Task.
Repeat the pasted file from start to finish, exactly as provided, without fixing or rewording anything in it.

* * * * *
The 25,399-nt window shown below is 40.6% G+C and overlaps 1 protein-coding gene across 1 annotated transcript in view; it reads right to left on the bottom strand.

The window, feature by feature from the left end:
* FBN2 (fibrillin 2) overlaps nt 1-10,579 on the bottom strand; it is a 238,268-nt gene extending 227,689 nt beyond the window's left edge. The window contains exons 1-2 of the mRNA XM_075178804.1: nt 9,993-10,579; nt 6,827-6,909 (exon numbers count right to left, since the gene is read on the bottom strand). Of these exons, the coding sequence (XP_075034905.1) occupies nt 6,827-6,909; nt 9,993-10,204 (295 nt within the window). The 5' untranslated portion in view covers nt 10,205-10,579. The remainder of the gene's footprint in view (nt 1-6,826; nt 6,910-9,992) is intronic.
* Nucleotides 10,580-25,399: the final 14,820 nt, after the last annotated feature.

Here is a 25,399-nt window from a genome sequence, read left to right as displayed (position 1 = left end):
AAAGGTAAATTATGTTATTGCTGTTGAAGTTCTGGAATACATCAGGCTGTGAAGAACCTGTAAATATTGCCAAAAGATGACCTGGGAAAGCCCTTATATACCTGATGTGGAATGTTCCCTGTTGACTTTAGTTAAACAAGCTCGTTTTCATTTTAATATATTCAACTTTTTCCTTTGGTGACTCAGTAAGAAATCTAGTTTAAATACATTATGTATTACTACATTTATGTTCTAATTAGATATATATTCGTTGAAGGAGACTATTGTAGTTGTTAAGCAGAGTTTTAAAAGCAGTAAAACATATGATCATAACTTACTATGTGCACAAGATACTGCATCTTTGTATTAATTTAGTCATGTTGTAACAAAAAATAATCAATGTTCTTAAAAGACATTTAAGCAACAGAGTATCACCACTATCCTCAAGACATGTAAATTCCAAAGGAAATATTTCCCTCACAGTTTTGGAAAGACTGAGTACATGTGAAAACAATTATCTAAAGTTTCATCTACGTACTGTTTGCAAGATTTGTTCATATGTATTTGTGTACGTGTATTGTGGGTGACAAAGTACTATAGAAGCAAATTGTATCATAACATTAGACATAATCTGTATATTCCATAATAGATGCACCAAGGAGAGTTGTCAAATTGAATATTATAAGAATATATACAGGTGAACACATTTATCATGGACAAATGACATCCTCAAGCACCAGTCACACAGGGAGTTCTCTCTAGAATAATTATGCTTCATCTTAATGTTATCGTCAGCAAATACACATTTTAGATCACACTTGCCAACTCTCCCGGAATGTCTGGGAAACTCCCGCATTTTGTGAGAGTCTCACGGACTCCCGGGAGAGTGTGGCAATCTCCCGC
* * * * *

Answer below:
The 25,399-nt window shown below is 40.6% G+C and overlaps 1 protein-coding gene across 1 annotated transcript in view; it reads right to left on the bottom strand.

The window, feature by feature from the left end:
* FBN2 (fibrillin 2) overlaps nt 1-10,579 on the bottom strand; it is a 238,268-nt gene extending 227,689 nt beyond the window's left edge. The window contains exons 1-2 of the mRNA XM_075178804.1: nt 9,993-10,579; nt 6,827-6,909 (exon numbers count right to left, since the gene is read on the bottom strand). Of these exons, the coding sequence (XP_075034905.1) occupies nt 6,827-6,909; nt 9,993-10,204 (295 nt within the window). The 5' untranslated portion in view covers nt 10,205-10,579. The remainder of the gene's footprint in view (nt 1-6,826; nt 6,910-9,992) is intronic.
* Nucleotides 10,580-25,399: the final 14,820 nt, after the last annotated feature.

Here is a 25,399-nt window from a genome sequence, read left to right as displayed (position 1 = left end):
AAAGGTAAATTATGTTATTGCTGTTGAAGTTCTGGAATACATCAGGCTGTGAAGAACCTGTAAATATTGCCAAAAGATGACCTGGGAAAGCCCTTATATACCTGATGTGGAATGTTCCCTGTTGACTTTAGTTAAACAAGCTCGTTTTCATTTTAATATATTCAACTTTTTCCTTTGGTGACTCAGTAAGAAATCTAGTTTAAATACATTATGTATTACTACATTTATGTTCTAATTAGATATATATTCGTTGAAGGAGACTATTGTAGTTGTTAAGCAGAGTTTTAAAAGCAGTAAAACATATGATCATAACTTACTATGTGCACAAGATACTGCATCTTTGTATTAATTTAGTCATGTTGTAACAAAAAATAATCAATGTTCTTAAAAGACATTTAAGCAACAGAGTATCACCACTATCCTCAAGACATGTAAATTCCAAAGGAAATATTTCCCTCACAGTTTTGGAAAGACTGAGTACATGTGAAAACAATTATCTAAAGTTTCATCTACGTACTGTTTGCAAGATTTGTTCATATGTATTTGTGTACGTGTATTGTGGGTGACAAAGTACTATAGAAGCAAATTGTATCATAACATTAGACATAATCTGTATATTCCATAATAGATGCACCAAGGAGAGTTGTCAAATTGAATATTATAAGAATATATACAGGTGAACACATTTATCATGGACAAATGACATCCTCAAGCACCAGTCACACAGGGAGTTCTCTCTAGAATAATTATGCTTCATCTTAATGTTATCGTCAGCAAATACACATTTTAGATCACACTTGCCAACTCTCCCGGAATGTCTGGGAAACTCCCGCATTTTGTGAGAGTCTCACGGACTCCCGGGAGAGTGTGGCAATCTCCCGC